Jspace was invited Monday to a roundtable discussion at the United Nations, marking the 50th anniversary of the notorious Adolf Eichmann trial in Israel. On the panel were a number of noted experts and officials, including Nobel Laureate Elie Wiesel and Knesset Member Yossi Peled.
The dais was assembled to share viewpoints on the well-remembered trial that brought national attention to Eichmann, one of the most instrumental organizers of the Holocaust. When he stood before Israeli judges, nearly two decades after the conclusion of World War II, a global audience tuned in to watch news reports of the highly anticipated proceedings. It was with bated breath that both Jews and non-Jews alike followed the prosecution of one of history’s most villainous characters.
This week, Wiesel and Peled were joined by Amos Hausner, son of Gideon Hausner, lead attorney during the 1961-62 trial; Mark S. Ellis, executive director of the International Bar Association; and Deborah E. Lipstadt, a professor at Emory University and author of “The Eichmann Trial.”
During the discussion, participants laid out exactly why the prosecution was such a turning point in history. On the legal side, the case opened up questions about international jurisdiction, crimes against humanity, and the issue of punitive responsibility. On the emotional side, the trial marked an unmatched sharing of testimony, contrasted with the Nuremberg trials directly after the war, when the wounds were still too fresh for some survivors to come forward. In effect, the Eichmann trial created a space from which to begin the healing process.
“The trial opened the world’s eyes to genocide in an unprecedented manner,” Lipstadt said. “This was the first time the world really listened.”
Wiesel explained at the UN how he first met Eichmann as a child. The brutal SS official was one of the overseers when prisoners of Wiesel’s ghetto were forced onto the train cars that would carry them to Auschwitz. Seventeen years later, he would meet the war criminal once more, when Wiesel reported on Eichmann’s trial for The Forward.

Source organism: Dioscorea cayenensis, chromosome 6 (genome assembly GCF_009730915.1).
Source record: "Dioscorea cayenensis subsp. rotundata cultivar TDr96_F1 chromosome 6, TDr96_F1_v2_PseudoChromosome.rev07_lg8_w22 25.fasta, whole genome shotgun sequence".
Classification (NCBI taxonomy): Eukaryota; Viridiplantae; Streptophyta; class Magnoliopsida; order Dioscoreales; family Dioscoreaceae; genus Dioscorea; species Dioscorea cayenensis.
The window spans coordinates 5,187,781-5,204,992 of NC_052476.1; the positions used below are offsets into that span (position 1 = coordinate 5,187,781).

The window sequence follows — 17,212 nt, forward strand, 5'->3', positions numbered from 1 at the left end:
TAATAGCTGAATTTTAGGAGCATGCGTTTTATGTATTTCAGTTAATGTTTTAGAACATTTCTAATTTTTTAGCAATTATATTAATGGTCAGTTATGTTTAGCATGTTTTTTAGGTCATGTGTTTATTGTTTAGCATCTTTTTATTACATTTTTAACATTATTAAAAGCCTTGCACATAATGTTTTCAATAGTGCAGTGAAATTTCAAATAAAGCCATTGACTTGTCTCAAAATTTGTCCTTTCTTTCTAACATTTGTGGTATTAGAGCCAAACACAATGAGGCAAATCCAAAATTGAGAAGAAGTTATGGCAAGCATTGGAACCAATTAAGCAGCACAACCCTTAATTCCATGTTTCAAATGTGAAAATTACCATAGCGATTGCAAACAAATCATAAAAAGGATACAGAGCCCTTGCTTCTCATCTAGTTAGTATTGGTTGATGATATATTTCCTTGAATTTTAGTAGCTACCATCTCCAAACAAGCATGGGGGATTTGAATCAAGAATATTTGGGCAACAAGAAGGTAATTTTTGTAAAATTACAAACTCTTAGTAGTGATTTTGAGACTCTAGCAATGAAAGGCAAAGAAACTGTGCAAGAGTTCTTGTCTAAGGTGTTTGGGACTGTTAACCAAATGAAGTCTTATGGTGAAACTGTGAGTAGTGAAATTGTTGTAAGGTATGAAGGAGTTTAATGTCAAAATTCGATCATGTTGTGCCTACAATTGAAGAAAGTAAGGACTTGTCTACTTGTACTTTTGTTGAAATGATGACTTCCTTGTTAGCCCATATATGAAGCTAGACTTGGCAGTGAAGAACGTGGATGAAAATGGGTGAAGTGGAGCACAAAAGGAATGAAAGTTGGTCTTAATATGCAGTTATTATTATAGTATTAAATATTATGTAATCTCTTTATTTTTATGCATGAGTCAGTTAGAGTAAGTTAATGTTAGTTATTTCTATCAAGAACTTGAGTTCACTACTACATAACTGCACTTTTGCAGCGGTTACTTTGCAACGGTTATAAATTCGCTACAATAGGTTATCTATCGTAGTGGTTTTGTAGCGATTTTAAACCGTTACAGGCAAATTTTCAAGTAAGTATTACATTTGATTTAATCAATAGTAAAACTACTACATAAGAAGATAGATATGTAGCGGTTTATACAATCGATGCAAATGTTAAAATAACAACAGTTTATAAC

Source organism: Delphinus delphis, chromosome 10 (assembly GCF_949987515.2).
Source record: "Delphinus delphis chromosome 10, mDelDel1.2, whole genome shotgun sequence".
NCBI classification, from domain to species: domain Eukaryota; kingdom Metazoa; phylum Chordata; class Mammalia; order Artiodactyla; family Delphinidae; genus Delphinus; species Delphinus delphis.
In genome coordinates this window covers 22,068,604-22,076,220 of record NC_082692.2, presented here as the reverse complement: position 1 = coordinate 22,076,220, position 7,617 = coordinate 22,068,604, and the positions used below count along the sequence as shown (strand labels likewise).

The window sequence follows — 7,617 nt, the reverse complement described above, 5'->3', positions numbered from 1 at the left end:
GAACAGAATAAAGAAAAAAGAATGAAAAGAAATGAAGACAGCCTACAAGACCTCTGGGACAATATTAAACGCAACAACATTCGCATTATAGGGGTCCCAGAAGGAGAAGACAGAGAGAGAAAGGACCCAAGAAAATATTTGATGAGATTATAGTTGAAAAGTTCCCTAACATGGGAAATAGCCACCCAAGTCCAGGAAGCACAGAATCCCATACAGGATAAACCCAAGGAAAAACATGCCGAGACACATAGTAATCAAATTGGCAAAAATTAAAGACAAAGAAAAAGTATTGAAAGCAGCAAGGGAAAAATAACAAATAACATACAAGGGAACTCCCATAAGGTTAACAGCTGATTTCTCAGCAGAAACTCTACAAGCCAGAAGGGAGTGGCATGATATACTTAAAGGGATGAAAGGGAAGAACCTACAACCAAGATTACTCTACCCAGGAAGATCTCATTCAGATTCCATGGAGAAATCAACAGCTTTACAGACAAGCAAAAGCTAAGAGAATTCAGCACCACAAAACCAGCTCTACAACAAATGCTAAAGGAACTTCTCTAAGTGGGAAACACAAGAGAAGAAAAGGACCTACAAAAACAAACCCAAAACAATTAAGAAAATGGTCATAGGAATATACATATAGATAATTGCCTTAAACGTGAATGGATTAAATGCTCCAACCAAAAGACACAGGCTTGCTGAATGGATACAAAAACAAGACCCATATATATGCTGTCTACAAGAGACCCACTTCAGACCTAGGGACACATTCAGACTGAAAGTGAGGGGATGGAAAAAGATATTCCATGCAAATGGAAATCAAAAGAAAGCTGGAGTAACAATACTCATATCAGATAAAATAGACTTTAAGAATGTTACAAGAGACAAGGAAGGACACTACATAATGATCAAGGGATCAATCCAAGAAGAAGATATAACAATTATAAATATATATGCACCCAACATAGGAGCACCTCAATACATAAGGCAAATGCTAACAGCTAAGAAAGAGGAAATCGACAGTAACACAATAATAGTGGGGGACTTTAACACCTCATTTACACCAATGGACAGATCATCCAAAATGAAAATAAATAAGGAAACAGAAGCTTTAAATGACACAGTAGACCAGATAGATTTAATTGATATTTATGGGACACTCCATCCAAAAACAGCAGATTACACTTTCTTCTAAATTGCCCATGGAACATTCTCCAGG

“When I heard the verdict [guilty], I wanted to dance. And I’ve never danced in my life,” Wiesel said. “It showed history has a sense of justice.”
Minister Peled shared a bit of his own backstory as part of the roundtable. When he was just an infant, his parents gave him up to a local Christian family for safekeeping, a family who raised him for nine years. One day, his stranger of a mother came back for him, broken from her experience at the camps but not defeated. Every other member of his family had perished. That early experience, Peled said, still affects the way he lives his life today.
“Yes, we lost six million of our brothers and sisters,” Peled said. “But we exist and we are still here. We will exist forever.”
That theme of survival in the face of constant persecution was noted several times during the UN forum. Jspace asked Wiesel to comment on recent remarks by Benjamin Netanyahu and Shimon Peres, when the two Israeli leaders drew a correlation between the Holocaust and the threat of the Iranian regime. It’s a technique the Nobel Laureate staunchly disavows.
“We call it ‘the uniqueness of the Holocaust,’ I’ve written so often about the uniqueness of it. It means it was, and therefore it must remain, unique,” Wiesel replied. “Ahmadinejad, I would accuse him of mass murder, I would accuse him of the intent to commit genocide, but Holocaust? This word which, by the way, I use with such trepidation, because even this word is not a proper word. Simply because there are no words, there are no words.”
Though subject matter relating to the Holocaust often draws out the emotional, panel members also spoke to the legislative significance of the Eichmann case.
“Universal jurisdiction, that is the legacy of the Eichmann case,” Ellis said. “The Holocaust changed the paradigm of international law and we have to ensure that we protect the fundamental issues of this cause.”
“Everything he [Eichmann] did was legal in the country he lived in and everything he did, he was told to do, which we call ‘an act of state,’” Hausner added. “Through the Eichmann case, we learned the law must not only be punitive, but preventative as well.”
The Eichmann roundtable took place following the opening of a special exhibit at the UN, titled "With Me Are Six Million Accusers: The Eichmann Trial in Jerusalem". Produced by the Museums Division of Yad Vashem, the exhibit contains artifacts, recorded testimony and in-depth explanations from the case itself. The event was organized by the Holocaust and the United Nations Outreach Programme, in partnership with the State of Israel. For more information, visit www.un.org/holocaustremembrance.